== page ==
Most people probably know Aaron Schuman as the man behind the fantastic Seesaw Magazine; his own photography might be less well known. It’s time to change that - have a look at his new series Once Upon A Time In The West, for example.
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Aug 6, 2008

“There are hundreds of ethnic groups in Nigeria, each with its own language and traditions. Among other things which are part of these traditions are various hairstyles. These are determined by the social position of the family, and the artistic talent of the hair stylist. Among them there are special hairstyles for ceremonies such as circumcisions, a woman’s becoming an adult, or the celebration of a marriage. Today it is difficult to trace the background of certain hairstyles because various ethnic groups have mixed together, and adapted to modern culture. Many hairstyles have died out, taking their secrets to the grave with them. Since 1968 Ojeikere (b. Nigeria, 1930) has been making photographs of various hairstyles he sees on the street or at work, or at celebrations. He always asks his models where the hairstyle they are wearing comes from, what its meaning is, its name, and its history.” (source) See some of the photos here, and note the similarities in style and intent with the Bechers’ work.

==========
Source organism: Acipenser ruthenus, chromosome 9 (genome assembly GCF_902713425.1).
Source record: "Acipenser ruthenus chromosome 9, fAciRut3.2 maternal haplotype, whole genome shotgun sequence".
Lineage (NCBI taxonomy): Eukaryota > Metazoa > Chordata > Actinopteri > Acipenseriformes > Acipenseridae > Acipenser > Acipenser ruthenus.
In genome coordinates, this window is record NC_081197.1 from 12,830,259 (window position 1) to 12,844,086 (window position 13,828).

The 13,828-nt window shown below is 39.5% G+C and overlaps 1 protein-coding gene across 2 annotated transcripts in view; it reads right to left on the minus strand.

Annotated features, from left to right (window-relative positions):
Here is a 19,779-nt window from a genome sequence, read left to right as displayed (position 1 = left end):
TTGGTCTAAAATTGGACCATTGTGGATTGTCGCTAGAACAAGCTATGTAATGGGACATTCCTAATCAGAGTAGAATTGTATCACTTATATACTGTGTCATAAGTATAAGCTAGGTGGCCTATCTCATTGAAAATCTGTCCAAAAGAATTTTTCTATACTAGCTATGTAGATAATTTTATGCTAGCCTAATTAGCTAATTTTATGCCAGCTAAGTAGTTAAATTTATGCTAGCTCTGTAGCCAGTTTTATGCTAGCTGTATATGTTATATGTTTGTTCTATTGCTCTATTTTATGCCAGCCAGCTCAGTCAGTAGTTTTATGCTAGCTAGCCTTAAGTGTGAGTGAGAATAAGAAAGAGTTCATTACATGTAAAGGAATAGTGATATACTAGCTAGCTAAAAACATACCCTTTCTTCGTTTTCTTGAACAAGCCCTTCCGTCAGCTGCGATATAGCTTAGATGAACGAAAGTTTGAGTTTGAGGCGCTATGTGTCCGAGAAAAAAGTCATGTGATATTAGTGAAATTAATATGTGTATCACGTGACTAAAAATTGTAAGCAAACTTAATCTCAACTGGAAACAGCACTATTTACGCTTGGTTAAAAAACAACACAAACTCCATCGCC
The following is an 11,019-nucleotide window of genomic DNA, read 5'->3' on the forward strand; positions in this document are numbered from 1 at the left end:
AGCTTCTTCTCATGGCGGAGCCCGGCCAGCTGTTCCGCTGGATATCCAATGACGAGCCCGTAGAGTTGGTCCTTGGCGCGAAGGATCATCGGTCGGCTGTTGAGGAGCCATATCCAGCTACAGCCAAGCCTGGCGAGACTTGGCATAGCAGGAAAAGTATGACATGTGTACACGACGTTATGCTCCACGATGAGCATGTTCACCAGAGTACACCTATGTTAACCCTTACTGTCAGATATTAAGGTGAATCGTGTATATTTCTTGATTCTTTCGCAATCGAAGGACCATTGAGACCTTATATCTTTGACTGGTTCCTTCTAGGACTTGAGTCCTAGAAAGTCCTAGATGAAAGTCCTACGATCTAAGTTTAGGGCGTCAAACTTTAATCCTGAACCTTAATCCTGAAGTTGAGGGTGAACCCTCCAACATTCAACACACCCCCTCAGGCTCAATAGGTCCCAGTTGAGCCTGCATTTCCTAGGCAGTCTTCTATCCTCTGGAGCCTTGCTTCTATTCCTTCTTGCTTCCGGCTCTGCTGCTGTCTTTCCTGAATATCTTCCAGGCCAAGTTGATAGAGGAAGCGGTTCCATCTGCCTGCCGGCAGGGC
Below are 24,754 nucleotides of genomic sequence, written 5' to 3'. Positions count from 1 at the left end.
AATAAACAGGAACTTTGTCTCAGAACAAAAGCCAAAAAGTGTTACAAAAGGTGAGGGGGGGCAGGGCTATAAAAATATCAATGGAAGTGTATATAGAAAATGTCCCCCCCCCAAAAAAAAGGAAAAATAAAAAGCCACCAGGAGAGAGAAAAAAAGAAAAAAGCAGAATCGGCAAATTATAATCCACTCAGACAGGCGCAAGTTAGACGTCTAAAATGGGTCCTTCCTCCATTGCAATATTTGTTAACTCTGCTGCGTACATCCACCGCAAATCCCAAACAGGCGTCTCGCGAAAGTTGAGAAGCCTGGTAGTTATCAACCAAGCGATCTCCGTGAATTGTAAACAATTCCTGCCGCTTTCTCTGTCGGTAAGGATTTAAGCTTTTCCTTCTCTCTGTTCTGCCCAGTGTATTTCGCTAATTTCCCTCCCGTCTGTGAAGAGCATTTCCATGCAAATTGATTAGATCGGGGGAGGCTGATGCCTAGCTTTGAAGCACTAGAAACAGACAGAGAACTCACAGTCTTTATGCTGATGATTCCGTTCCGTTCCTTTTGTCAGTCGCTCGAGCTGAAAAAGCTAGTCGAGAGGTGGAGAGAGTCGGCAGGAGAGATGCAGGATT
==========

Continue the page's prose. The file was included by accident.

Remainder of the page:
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Aug 6, 2008

“Born in 1978 in Lagos, Nigeria, Andrew Oghenerukewe Esiebo first came into contact with photography through his foster father, Joseph Esiebo. He began to take photographs after he got his first camera as a gift from a friend, Jose Maria Ortuno and through consistent practice and tutelage from US-based photographer Paul Udstrand, Andrew is now one of Nigeria’s young and illustrious photojournalists, working on portraits of urban life with his country’s culture and heritage as its background.” (source) See lots of photos here, some more here, one of his articles here; and you can see images by members of his Black Box collective here.